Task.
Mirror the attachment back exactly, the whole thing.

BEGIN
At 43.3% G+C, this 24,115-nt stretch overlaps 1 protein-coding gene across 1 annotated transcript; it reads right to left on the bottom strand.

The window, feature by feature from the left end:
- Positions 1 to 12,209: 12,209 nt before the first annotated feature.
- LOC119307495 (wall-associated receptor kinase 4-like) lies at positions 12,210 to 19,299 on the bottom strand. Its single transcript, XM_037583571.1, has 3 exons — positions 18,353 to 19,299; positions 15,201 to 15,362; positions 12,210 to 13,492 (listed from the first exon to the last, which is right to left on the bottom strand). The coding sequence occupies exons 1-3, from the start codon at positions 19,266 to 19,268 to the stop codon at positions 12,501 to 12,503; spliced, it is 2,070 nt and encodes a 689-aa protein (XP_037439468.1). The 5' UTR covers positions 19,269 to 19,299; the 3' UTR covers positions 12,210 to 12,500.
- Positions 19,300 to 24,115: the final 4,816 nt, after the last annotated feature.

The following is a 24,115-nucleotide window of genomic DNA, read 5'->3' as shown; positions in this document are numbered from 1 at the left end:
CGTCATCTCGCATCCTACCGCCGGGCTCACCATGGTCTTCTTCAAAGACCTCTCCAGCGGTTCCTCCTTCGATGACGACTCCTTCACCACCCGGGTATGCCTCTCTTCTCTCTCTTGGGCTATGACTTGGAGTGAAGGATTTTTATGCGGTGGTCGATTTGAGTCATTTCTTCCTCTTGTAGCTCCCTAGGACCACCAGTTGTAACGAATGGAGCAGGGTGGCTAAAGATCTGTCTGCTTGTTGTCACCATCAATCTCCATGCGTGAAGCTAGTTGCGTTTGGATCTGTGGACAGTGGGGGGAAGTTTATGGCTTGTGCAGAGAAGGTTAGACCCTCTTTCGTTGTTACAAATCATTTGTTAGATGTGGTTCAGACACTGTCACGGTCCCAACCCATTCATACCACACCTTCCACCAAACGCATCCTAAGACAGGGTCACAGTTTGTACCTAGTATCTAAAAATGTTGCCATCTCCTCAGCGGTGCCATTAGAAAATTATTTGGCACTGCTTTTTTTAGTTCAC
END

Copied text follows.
At 43.3% G+C, this 24,115-nt stretch overlaps 1 protein-coding gene across 1 annotated transcript; it reads right to left on the bottom strand.

The window, feature by feature from the left end:
- Positions 1 to 12,209: 12,209 nt before the first annotated feature.
- LOC119307495 (wall-associated receptor kinase 4-like) lies at positions 12,210 to 19,299 on the bottom strand. Its single transcript, XM_037583571.1, has 3 exons — positions 18,353 to 19,299; positions 15,201 to 15,362; positions 12,210 to 13,492 (listed from the first exon to the last, which is right to left on the bottom strand). The coding sequence occupies exons 1-3, from the start codon at positions 19,266 to 19,268 to the stop codon at positions 12,501 to 12,503; spliced, it is 2,070 nt and encodes a 689-aa protein (XP_037439468.1). The 5' UTR covers positions 19,269 to 19,299; the 3' UTR covers positions 12,210 to 12,500.
- Positions 19,300 to 24,115: the final 4,816 nt, after the last annotated feature.

The following is a 24,115-nucleotide window of genomic DNA, read 5'->3' as shown; positions in this document are numbered from 1 at the left end:
CGTCATCTCGCATCCTACCGCCGGGCTCACCATGGTCTTCTTCAAAGACCTCTCCAGCGGTTCCTCCTTCGATGACGACTCCTTCACCACCCGGGTATGCCTCTCTTCTCTCTCTTGGGCTATGACTTGGAGTGAAGGATTTTTATGCGGTGGTCGATTTGAGTCATTTCTTCCTCTTGTAGCTCCCTAGGACCACCAGTTGTAACGAATGGAGCAGGGTGGCTAAAGATCTGTCTGCTTGTTGTCACCATCAATCTCCATGCGTGAAGCTAGTTGCGTTTGGATCTGTGGACAGTGGGGGGAAGTTTATGGCTTGTGCAGAGAAGGTTAGACCCTCTTTCGTTGTTACAAATCATTTGTTAGATGTGGTTCAGACACTGTCACGGTCCCAACCCATTCATACCACACCTTCCACCAAACGCATCCTAAGACAGGGTCACAGTTTGTACCTAGTATCTAAAAATGTTGCCATCTCCTCAGCGGTGCCATTAGAAAATTATTTGGCACTGCTTTTTTTAGTTCAC